The Avengers #1
It has been nearly six years since Janet Van Dyne indulged in one too many Margaritas beside the Mansion swimming pool, and unwittingly brought about the disassembly of the Avengers. And now in The Avengers #1, after a Civil War, a Secret Invasion and a Siege, we have finally come full circle.
I was not expecting to enjoy this book, but was pleasantly surprised.
The most striking thing about this re-launch is how organic it feels, in contrast to previous reboots of Avengers titles which have been slightly awkward affairs, with unlikely gatherings of fan-pleasing heroes banding together just because they were there. This effectiveness is undoubtedly due to the groundwork laid down by writer Brian Michael Bendis over the course of these last six years, allowing him to cast eternal good-guy Steve Rogers as the planet’s top cop with a deck full of the world’s greatest superheroes from which to deal his winning Avengers hand. This is truly a greatest hits team, being composed of the big names of the Marvel Universe, plus Spider Woman and Maria Hill representing the ladies. It is so typical of Bendis’ writing that Jessica Drew questions her place on this team, bringing real human insecurities to the book, and hints of an as-yet unseen final member effectively draw the reader back for the next installment.
As for the art, John Romita jr is another bankable name with plenty of fans of his own. I have never been all that enamoured of his work, but I now realize that is because I have never read any of it – his work is proper, old school story telling, and while he may not offer up splash pages that seem predestined to be turned into posters, it is really very fun to read. It feels a little like he has yet to get a handle on drawing Spider-Woman, but hopefully this will develop in future issues. Flicking through the book initially I was underwhelmed by the art but I cannot stress enough that it has to be read rather than simply looked at. The coloring, by Dean White, really adds to the experience here, greatly enhancing the mood and bringing the linework to life.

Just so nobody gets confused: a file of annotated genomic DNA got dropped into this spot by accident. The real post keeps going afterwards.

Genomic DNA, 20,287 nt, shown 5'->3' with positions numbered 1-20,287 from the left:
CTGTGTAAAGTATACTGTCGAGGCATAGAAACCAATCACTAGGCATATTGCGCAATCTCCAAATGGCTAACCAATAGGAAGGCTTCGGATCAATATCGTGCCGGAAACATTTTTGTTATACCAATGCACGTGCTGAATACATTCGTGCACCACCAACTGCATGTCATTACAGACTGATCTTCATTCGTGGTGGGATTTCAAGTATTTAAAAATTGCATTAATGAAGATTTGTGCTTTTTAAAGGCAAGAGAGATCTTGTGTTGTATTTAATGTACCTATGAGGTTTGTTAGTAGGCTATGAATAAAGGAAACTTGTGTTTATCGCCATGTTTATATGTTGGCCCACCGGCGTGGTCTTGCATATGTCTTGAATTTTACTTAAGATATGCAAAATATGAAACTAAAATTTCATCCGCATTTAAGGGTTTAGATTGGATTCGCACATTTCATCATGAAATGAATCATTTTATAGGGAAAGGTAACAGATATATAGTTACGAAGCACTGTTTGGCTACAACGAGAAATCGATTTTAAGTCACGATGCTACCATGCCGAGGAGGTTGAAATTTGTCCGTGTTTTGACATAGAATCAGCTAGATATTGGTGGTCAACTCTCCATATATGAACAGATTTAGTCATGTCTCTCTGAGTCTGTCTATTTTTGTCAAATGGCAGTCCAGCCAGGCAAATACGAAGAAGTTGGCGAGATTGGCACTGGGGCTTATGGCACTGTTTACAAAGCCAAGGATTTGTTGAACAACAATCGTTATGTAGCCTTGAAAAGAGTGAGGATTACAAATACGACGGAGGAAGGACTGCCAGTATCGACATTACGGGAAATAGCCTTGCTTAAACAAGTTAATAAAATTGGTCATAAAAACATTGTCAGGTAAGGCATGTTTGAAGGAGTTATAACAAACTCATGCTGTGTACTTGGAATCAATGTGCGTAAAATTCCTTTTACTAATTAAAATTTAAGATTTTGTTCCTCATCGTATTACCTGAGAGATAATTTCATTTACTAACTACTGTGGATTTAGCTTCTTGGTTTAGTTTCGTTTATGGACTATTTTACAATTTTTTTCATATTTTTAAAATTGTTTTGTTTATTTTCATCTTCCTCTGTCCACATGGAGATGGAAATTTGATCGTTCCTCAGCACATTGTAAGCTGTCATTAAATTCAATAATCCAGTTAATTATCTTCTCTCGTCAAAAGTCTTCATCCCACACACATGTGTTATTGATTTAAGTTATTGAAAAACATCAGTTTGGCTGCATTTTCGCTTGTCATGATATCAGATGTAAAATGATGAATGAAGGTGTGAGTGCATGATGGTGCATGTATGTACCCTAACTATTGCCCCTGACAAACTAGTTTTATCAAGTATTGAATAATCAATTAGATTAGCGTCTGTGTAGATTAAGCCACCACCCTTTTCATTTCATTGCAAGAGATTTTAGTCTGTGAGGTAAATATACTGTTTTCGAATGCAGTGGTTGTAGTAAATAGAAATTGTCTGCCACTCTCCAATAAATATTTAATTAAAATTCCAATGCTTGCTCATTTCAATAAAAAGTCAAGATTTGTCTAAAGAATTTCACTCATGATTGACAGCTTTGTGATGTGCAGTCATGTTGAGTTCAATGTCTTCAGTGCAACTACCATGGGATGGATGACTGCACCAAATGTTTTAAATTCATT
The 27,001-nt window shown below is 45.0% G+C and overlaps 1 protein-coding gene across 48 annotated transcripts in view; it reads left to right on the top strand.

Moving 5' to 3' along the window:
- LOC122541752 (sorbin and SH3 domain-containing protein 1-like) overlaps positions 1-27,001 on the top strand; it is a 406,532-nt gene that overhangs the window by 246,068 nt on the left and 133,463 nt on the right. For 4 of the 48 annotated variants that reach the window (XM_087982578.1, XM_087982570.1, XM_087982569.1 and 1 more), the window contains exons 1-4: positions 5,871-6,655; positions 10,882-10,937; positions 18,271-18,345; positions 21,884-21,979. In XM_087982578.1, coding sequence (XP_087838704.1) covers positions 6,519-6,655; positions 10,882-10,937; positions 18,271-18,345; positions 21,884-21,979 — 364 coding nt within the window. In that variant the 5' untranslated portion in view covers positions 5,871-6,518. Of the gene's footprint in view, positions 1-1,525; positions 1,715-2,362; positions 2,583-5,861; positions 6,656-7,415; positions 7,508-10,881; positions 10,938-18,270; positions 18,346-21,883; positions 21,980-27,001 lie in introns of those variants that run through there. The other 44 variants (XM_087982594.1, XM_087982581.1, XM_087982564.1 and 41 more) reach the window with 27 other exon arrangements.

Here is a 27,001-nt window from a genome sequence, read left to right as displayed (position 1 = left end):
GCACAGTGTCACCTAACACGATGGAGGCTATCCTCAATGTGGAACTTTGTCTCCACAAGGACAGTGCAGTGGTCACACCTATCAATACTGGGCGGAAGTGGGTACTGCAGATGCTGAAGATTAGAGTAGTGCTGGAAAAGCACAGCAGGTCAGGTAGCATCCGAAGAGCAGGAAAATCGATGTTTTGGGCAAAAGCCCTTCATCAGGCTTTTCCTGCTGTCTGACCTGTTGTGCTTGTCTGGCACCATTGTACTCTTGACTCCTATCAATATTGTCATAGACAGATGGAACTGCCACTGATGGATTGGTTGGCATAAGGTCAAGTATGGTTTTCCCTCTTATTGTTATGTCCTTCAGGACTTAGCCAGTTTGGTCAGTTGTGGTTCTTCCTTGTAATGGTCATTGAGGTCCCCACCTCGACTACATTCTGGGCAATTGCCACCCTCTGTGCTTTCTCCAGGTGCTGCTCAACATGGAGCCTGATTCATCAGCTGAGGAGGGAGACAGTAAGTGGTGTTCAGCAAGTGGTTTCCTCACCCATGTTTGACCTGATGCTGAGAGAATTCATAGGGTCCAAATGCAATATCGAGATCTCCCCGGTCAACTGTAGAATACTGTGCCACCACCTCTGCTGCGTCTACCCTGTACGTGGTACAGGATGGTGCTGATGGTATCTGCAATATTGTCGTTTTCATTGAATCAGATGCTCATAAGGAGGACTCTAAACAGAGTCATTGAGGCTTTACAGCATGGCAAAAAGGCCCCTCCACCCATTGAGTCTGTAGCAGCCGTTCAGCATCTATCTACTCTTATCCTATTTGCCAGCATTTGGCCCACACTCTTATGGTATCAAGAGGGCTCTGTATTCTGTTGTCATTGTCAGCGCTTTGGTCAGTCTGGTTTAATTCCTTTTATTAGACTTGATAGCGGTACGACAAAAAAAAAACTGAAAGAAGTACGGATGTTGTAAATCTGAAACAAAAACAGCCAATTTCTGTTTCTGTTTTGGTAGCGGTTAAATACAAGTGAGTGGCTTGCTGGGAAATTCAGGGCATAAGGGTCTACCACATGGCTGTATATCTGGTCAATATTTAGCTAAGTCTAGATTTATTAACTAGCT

The overall plot is a strong launching point for the series, with plenty of significant story beats, and questions to be addressed in coming issues, and significant threats for the heroes to face. And while I won’t go into details, the final page really addresses the one thing about this full-circle approach that was nagging at me.
Overall I would give this book four StarkTech Doomsday devices out of five, being a great starting point for both new and old readers, and would recommend you pick it up even if, like me, you are initially wary. If you would like to read just one of the many Avengers books that are launching this summer, this would be the one to choose. The Heroic Age is here, and I’ll raise a Margarita to that.